Katas Practiced by the Shorin-Ryu
Matsubayashi-Ryu System

Grandmaster Nagamine Demonstrating Kata


Eighteen (18) kata are practiced in Shorin-Ryu, Matsubayashi-Ryu. (The late Hanshi Ueshiro of Shorin-Ryu Karate USA, also developed and taught Fukyugata III.) In the early years students would practice a single kata for 3 years or more before being allowed to learn a new kata. Shorin-Ryu's most advanced kata, Kusanku, was said by Master Nagamine to take at least ten years to master. At three years a piece and 10 for Kusanku it would take a dedicated student 61 years to "perfect" all eighteen kata! Katas are never changed. There are also unlimited bunkai (fighting) applications to each individual kata. Here is a short description of the various kata Matsubayashi-Ryu kata..

Fukyugata I & II
Pinan I - V
Naihanchi I - III
Wankan (Okan)

NOTE: Clicking on the name of the kata activates a video link of that kata. These clips were created and the kata performed by Sensei Jim Sindt. These files were filmed during a training course in the BSI Dojo Bergen/Norway and originally posted on http://www.matsubayashi-ryu.net. These clips have since been converted from their native PAL/MPEG format to NTSC/WMV format. All of these clips can be found on YouTube as well but, in point of fact, all video rights remain with Sensei Jim Sindt.

The various sub-divisions of Matsubayashi-Ryu practice each kata with slight variations from sub-division to sub-division. You CANNOT learn kata from a video clip but if you know or are learning the kata these clips can help you remember the sequence and flow of the kata. Consult your individual Sensei for specifics of how the kata is executed in your dojo. - Webmaster.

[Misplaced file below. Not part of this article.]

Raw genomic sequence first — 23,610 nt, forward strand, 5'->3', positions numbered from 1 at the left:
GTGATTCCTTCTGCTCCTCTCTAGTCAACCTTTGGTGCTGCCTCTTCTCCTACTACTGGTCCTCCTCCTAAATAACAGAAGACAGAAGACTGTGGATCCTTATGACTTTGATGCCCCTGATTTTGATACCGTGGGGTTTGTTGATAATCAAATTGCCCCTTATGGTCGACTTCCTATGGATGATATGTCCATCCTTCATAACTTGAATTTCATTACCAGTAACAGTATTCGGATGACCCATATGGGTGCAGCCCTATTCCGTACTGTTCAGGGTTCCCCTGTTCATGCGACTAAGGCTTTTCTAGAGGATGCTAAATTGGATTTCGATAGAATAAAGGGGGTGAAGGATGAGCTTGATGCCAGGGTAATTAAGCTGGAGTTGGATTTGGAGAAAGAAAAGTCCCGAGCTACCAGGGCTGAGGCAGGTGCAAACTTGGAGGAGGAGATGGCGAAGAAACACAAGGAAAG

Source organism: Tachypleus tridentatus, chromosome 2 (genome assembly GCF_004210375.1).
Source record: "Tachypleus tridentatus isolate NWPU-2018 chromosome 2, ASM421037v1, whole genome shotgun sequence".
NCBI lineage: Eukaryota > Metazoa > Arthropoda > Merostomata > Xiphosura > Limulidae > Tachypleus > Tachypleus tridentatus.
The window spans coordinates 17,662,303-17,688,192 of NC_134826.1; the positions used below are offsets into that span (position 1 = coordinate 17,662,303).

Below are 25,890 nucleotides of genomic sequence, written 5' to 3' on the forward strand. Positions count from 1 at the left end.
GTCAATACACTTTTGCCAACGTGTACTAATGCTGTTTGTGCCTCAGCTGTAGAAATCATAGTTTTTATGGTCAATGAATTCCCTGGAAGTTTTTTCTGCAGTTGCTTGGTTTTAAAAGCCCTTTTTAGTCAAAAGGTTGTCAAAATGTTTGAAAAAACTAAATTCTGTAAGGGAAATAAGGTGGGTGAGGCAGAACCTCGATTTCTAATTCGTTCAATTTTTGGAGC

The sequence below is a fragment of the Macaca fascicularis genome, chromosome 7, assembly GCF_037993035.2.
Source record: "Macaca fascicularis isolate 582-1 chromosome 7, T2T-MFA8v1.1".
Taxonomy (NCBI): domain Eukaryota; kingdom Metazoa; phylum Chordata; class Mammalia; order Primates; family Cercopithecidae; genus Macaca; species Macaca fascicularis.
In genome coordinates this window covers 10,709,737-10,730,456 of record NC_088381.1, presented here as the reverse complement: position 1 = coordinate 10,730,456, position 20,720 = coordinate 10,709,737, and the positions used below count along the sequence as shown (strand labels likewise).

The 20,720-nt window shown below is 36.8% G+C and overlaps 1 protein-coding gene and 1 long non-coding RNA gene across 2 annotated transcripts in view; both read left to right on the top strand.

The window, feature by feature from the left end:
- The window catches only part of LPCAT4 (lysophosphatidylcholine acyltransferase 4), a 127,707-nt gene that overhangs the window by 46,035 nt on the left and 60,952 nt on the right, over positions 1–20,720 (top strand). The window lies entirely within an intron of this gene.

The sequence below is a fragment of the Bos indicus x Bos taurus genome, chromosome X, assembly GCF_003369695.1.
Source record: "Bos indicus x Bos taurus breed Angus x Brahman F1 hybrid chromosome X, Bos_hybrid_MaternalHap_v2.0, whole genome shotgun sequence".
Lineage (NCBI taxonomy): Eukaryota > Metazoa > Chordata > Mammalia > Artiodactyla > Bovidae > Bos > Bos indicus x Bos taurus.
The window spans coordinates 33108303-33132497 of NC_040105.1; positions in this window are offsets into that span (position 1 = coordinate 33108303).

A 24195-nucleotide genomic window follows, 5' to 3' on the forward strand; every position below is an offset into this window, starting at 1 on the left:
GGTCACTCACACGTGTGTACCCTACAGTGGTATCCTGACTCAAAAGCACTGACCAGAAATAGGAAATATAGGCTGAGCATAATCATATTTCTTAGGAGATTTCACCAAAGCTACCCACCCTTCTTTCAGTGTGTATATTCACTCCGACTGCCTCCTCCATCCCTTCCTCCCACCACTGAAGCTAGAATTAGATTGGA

The Fukyugatas (Promotional Katas)

Fukyugata Ichi, and Fukyugata Ichi, Half-Speed
Fukyugata Ni, and Fukyugata Ni, Half-Speed

The Fukyugatas ("Promotional Katas"): Fukyugata I was created by Master Shoshin Nagamine in 1940 and Fukyugata II by the Master of Goju-Ryu, Chojun Miyagi. These two introductory kata were originally requested to be created by a special committee of all the Okinawan Karate-Do Association organized and summoned by the governor of Okinawa at that time, Mr. Gen Hayakawa. The reason for the inception of these two introductory kata was to allow beginners and school children to approach Karate practice in the most lenient way possible.

The Pinan (Peace) Katas:

Pinan Shodan, and Pinan Shodan, Half-Speed
Pinan Nidan, and Pinan Nidan, Half-Speed
Pinan Sandan, and Pinan Sandan, Half-Speed
Pinan Yondan, and Pinan Yondan, Half-Speed
Pinan Godan, and Pinan Godan, Half-Speed

The Pinan's (The Peace Katas) Shodan through Godan were created by Yasatsune "Anko" Itosu in 1907 and were intended to be practiced by high school students as an integral part of the regular curriculum. When Ginchin Funakoshi introduced karate to mainland Japan he modified the Pinan katas and renamed them "Heian" in Japanese. Additionally the Shotokan system he founded changed Pinan I to Heian II and Pinan II to Heian I.

There is some discussion whether Itosu Sensei developed the Pinans from the more sophisticated "Black Belt" katas or if they were developed from a mysterious kata known as "Chanan". We may never know the full truth

The Naihanchi (Horse Riding) Katas:

Naihanchi Shodan, and Naihanchi Shodan, Half-Speed
Naihanchi Nidan, and Naihanchi Nidan, Half-Speed
Naihanchi Sandan, and Naihanchi Sandan, Half-Speed